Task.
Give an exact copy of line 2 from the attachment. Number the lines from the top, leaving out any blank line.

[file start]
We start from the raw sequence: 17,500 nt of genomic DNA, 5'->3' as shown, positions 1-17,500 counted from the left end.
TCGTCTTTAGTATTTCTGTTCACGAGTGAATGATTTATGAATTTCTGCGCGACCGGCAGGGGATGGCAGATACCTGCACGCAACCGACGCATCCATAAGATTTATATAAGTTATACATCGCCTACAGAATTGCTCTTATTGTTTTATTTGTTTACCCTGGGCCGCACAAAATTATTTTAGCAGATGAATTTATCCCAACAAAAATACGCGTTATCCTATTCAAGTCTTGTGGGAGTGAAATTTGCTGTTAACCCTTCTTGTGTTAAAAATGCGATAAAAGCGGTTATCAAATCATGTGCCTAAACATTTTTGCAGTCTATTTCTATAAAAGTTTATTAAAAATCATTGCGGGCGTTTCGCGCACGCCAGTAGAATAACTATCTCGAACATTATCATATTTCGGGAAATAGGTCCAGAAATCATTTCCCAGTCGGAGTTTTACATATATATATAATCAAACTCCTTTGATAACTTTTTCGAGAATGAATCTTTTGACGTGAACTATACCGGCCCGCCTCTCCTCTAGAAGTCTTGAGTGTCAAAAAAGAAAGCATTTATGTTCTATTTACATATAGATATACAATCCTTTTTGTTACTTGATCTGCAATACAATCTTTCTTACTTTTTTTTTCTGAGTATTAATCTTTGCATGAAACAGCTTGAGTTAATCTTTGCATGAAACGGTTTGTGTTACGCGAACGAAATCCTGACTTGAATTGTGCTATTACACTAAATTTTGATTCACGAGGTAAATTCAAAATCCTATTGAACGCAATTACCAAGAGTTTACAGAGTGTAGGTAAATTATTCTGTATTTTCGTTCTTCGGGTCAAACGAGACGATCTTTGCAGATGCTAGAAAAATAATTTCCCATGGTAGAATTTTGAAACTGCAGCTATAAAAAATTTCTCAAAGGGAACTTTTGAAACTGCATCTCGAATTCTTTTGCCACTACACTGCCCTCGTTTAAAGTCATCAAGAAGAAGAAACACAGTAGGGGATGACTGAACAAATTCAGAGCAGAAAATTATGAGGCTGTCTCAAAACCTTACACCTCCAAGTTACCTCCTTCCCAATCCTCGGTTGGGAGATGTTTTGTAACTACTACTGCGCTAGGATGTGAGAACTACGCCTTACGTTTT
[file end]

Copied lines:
TCGTCTTTAGTATTTCTGTTCACGAGTGAATGATTTATGAATTTCTGCGCGACCGGCAGGGGATGGCAGATACCTGCACGCAACCGACGCATCCATAAGATTTATATAAGTTATACATCGCCTACAGAATTGCTCTTATTGTTTTATTTGTTTACCCTGGGCCGCACAAAATTATTTTAGCAGATGAATTTATCCCAACAAAAATACGCGTTATCCTATTCAAGTCTTGTGGGAGTGAAATTTGCTGTTAACCCTTCTTGTGTTAAAAATGCGATAAAAGCGGTTATCAAATCATGTGCCTAAACATTTTTGCAGTCTATTTCTATAAAAGTTTATTAAAAATCATTGCGGGCGTTTCGCGCACGCCAGTAGAATAACTATCTCGAACATTATCATATTTCGGGAAATAGGTCCAGAAATCATTTCCCAGTCGGAGTTTTACATATATATATAATCAAACTCCTTTGATAACTTTTTCGAGAATGAATCTTTTGACGTGAACTATACCGGCCCGCCTCTCCTCTAGAAGTCTTGAGTGTCAAAAAAGAAAGCATTTATGTTCTATTTACATATAGATATACAATCCTTTTTGTTACTTGATCTGCAATACAATCTTTCTTACTTTTTTTTTCTGAGTATTAATCTTTGCATGAAACAGCTTGAGTTAATCTTTGCATGAAACGGTTTGTGTTACGCGAACGAAATCCTGACTTGAATTGTGCTATTACACTAAATTTTGATTCACGAGGTAAATTCAAAATCCTATTGAACGCAATTACCAAGAGTTTACAGAGTGTAGGTAAATTATTCTGTATTTTCGTTCTTCGGGTCAAACGAGACGATCTTTGCAGATGCTAGAAAAATAATTTCCCATGGTAGAATTTTGAAACTGCAGCTATAAAAAATTTCTCAAAGGGAACTTTTGAAACTGCATCTCGAATTCTTTTGCCACTACACTGCCCTCGTTTAAAGTCATCAAGAAGAAGAAACACAGTAGGGGATGACTGAACAAATTCAGAGCAGAAAATTATGAGGCTGTCTCAAAACCTTACACCTCCAAGTTACCTCCTTCCCAATCCTCGGTTGGGAGATGTTTTGTAACTACTACTGCGCTAGGATGTGAGAACTACGCCTTACGTTTT